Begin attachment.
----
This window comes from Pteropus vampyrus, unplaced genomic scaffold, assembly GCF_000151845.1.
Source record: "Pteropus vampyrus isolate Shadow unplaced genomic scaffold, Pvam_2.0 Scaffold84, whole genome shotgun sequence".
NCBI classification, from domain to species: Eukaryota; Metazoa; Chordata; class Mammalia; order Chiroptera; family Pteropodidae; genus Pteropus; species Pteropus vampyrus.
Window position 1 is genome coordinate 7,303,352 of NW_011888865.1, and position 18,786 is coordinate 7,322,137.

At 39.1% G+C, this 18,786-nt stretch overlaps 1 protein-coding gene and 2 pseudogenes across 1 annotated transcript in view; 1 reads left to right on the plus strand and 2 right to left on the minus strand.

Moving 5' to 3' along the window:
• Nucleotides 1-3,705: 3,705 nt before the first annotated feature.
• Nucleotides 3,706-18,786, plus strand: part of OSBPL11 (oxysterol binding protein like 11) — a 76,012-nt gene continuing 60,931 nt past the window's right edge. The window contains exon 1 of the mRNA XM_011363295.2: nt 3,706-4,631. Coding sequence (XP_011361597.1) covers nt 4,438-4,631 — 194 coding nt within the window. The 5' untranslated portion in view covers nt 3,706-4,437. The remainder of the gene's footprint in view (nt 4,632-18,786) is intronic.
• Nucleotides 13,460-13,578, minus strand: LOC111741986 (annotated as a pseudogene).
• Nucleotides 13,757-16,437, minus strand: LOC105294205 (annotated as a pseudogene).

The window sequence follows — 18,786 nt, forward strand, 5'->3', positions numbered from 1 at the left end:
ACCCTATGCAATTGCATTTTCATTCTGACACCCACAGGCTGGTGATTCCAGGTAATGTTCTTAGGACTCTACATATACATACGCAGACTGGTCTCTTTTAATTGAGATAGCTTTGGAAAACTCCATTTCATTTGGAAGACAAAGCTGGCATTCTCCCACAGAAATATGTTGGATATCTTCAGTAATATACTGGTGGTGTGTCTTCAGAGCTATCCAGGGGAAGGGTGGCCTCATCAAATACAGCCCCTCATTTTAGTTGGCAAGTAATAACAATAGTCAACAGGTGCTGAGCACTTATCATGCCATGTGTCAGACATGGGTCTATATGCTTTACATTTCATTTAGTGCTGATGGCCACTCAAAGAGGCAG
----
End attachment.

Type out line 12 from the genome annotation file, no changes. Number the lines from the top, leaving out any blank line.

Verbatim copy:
ACCCTATGCAATTGCATTTTCATTCTGACACCCACAGGCTGGTGATTCCAGGTAATGTTCTTAGGACTCTACATATACATACGCAGACTGGTCTCTTTTAATTGAGATAGCTTTGGAAAACTCCATTTCATTTGGAAGACAAAGCTGGCATTCTCCCACAGAAATATGTTGGATATCTTCAGTAATATACTGGTGGTGTGTCTTCAGAGCTATCCAGGGGAAGGGTGGCCTCATCAAATACAGCCCCTCATTTTAGTTGGCAAGTAATAACAATAGTCAACAGGTGCTGAGCACTTATCATGCCATGTGTCAGACATGGGTCTATATGCTTTACATTTCATTTAGTGCTGATGGCCACTCAAAGAGGCAG